What they wanted to create was a comprehensive database that could not only track cases as they progress, but could also be used to look for patterns around the types of people sentenced to death, the crimes, or the prosecutors responsible for the cases, Dance told me. They expect as more information is collected they more story ideas and possibilities for analysis will present themselves. How many inmates get a stay of execution and are there any similar circumstances? What district attorneys have a high conviction rate for death penalty cases?

The database is also purposefully narrow in scope: The focus is on the more immediate cases where execution is scheduled, not every inmate sitting on death row in each media company’s coverage area.

‘We know, from being small, and working at a lot of places, that no journalism ship has a lot of bandwidth for extra projects right now,” Dance said. “We wanted to make sure the ask was reasonable.”

Tom Meagher, The Marshall Project’s deputy managing editor, said they wanted to take a similar approach to collecting information as sites like PolitiFact and Homicide Watch. Namely, they wanted to create a system that could add some structure to the types of information already available. “It’s really tailored towards what a reporter covering this beat would already be picking up,” he said.

Meagher said the database could grow over time as reporters suggest different information fields that could be useful. One of the big benefits of the partnership is having a consortium of reporters who’ve covered capital punishment who can share ideas for gathering information and better stories, Meagher said.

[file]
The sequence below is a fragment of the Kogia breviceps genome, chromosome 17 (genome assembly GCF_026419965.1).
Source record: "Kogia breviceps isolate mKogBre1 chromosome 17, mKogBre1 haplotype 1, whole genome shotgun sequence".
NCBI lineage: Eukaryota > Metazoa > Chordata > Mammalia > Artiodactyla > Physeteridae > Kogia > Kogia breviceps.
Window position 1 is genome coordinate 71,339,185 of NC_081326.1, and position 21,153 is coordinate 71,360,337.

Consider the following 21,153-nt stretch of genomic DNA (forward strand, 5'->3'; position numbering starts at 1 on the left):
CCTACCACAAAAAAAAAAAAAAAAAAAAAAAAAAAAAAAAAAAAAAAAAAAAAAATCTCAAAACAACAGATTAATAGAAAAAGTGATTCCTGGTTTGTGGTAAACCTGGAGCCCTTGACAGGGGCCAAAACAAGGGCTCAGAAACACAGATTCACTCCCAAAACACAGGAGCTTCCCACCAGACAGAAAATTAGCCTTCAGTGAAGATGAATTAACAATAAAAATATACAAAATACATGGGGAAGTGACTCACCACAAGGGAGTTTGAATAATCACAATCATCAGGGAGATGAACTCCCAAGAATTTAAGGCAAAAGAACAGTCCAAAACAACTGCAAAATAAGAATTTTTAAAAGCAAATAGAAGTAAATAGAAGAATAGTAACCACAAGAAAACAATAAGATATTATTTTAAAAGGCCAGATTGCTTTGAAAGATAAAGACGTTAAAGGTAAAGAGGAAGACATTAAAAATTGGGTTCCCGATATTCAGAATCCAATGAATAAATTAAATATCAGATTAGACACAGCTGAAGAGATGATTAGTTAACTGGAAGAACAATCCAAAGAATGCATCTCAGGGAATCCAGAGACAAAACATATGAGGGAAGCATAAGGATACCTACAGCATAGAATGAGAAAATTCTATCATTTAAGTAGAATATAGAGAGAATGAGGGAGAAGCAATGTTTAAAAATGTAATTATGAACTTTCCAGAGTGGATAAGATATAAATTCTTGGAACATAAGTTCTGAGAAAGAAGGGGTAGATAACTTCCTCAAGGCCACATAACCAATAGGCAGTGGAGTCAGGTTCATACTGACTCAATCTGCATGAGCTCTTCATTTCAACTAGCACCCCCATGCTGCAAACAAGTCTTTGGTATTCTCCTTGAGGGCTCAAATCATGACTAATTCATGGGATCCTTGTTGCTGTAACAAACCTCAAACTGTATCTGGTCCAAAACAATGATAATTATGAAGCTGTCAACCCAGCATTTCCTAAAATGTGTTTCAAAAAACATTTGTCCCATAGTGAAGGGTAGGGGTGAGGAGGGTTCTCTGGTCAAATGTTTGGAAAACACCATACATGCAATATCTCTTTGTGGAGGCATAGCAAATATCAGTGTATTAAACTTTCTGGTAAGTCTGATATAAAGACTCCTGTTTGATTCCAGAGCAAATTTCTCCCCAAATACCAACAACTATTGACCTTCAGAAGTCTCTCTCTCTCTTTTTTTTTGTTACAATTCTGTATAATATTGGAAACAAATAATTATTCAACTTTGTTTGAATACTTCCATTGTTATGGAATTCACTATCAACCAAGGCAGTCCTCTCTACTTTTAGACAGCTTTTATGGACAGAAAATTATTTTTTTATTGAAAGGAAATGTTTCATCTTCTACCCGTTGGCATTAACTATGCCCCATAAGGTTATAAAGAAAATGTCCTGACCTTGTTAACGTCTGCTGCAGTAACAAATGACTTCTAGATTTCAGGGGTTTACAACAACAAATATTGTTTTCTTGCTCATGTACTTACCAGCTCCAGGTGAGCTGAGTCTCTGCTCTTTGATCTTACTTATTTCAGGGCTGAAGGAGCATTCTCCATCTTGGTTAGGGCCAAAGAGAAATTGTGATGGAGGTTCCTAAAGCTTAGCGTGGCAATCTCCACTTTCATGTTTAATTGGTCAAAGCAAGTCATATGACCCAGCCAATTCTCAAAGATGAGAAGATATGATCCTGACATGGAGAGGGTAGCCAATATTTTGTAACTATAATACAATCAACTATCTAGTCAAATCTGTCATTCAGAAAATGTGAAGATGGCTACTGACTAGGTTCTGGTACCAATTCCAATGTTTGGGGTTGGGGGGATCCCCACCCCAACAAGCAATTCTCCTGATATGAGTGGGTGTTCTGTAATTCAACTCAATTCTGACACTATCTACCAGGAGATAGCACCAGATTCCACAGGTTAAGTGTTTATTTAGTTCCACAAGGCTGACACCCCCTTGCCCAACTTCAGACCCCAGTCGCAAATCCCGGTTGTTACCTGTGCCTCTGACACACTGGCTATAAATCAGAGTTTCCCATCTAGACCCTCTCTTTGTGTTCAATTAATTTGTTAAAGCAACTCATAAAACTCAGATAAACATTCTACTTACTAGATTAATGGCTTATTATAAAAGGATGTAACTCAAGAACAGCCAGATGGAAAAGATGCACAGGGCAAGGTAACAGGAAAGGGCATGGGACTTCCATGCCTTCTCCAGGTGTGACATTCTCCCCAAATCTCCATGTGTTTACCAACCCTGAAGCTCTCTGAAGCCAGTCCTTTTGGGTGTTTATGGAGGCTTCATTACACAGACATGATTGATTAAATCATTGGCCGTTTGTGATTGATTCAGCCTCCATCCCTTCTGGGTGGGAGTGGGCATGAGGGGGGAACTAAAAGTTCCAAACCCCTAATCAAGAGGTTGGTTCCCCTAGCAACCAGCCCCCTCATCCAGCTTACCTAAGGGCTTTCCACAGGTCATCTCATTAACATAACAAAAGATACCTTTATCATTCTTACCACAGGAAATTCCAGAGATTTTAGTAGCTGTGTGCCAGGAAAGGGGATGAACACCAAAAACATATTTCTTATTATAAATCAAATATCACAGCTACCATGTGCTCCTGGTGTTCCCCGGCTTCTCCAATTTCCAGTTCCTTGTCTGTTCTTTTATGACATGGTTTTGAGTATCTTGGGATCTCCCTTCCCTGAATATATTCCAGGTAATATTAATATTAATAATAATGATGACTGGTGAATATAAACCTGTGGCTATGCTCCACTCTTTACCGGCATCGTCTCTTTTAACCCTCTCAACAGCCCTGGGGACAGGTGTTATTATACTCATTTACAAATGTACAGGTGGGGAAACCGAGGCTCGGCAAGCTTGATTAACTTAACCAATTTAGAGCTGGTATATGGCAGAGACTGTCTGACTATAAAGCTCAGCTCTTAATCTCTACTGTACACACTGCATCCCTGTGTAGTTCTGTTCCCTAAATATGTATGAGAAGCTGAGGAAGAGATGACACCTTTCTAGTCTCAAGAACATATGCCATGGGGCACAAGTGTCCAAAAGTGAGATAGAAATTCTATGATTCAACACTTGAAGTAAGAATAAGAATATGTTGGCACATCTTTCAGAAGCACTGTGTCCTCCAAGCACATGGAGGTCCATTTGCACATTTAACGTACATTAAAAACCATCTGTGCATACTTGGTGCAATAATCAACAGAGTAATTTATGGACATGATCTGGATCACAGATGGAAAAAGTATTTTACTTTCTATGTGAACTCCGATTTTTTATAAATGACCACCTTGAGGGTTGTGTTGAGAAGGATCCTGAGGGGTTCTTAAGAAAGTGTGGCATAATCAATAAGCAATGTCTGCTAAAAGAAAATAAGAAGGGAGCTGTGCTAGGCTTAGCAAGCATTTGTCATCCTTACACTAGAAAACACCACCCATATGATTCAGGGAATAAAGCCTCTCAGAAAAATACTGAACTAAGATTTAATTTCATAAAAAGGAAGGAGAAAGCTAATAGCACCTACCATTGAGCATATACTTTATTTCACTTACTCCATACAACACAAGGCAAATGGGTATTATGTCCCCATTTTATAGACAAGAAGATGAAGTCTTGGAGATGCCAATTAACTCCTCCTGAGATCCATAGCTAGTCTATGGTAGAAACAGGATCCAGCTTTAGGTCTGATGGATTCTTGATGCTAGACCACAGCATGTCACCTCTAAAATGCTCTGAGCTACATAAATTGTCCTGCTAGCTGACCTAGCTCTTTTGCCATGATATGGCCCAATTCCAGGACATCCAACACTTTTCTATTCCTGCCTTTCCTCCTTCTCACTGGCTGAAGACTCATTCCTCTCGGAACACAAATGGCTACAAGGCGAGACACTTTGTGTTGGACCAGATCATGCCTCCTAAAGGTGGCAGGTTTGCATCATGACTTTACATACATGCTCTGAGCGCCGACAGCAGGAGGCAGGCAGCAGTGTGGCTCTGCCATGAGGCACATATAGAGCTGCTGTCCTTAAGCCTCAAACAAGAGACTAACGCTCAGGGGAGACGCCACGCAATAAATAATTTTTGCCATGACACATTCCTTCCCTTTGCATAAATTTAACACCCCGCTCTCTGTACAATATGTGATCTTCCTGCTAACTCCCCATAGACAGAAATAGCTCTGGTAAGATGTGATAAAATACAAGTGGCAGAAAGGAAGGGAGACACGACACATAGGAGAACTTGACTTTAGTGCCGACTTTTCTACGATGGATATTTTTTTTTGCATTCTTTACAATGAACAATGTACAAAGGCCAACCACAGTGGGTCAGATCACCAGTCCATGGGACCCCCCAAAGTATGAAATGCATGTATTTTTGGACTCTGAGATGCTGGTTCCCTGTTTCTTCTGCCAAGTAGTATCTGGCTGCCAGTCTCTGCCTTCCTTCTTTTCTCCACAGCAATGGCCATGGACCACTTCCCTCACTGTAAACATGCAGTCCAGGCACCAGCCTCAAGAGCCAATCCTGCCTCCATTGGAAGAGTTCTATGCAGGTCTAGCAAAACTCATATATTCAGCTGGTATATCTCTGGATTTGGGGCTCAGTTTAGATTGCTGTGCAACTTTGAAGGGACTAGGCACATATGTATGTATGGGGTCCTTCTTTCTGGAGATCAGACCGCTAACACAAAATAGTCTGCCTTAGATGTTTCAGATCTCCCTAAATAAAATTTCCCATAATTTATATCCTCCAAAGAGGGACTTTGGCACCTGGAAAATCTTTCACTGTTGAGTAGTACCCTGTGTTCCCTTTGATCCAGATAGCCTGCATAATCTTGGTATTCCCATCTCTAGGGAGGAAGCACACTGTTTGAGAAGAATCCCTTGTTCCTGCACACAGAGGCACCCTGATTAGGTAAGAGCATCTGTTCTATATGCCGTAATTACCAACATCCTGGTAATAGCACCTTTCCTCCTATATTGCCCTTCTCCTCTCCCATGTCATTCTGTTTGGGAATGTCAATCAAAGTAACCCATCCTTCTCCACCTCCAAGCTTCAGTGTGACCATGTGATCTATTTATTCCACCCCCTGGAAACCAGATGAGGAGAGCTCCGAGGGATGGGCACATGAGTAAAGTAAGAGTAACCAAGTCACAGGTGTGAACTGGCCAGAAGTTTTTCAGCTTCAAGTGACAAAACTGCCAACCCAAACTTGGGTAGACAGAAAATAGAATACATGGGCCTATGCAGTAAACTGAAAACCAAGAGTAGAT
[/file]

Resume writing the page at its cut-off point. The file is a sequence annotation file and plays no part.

It’s been almost a year since The Marshall Project launched, and in that time collaboration has been key to the site’s growth and reporting ambitions. The site was deliberate in starting off The Next to Die with a small number of publishers in states with scheduled executions.

At The Tulsa Frontier, they’ll be tracking cases in Oklahoma and Missouri, said Ziva Branstetter, the site’s editor-in-chief. Though the Frontier is a relatively young news startup, Branstetter previously covered death penalty cases for The Tulsa World, including the execution of Clayton Lockett in 2014.

That same focus has carried over to the Frontier. Branstetter said they’re tracking three scheduled executions in Oklahoma at the moment, with another across the border in Missouri.

Branstetter said the database could prove valuable to other reporters as well as the public. While there are nonprofits and advocacy groups tracking executions, many come to the subject with an agenda. “I always wanted to have something like this, and getting to help create it is pretty cool,” she said.

Branstetter said The Next to Die has the potential to create persistent coverage of capital punishment, rather than a story where journalists parachute in on the eve of executions. “The state is sending someone to death — this is the most severe action they can take,” she said. “We should cover it all with the same attention, no matter the manpower.”

Photo of a cell block by Sean Hobson used under a Creative Commons license.

POSTED     Sept. 10, 2015, 9:55 a.m.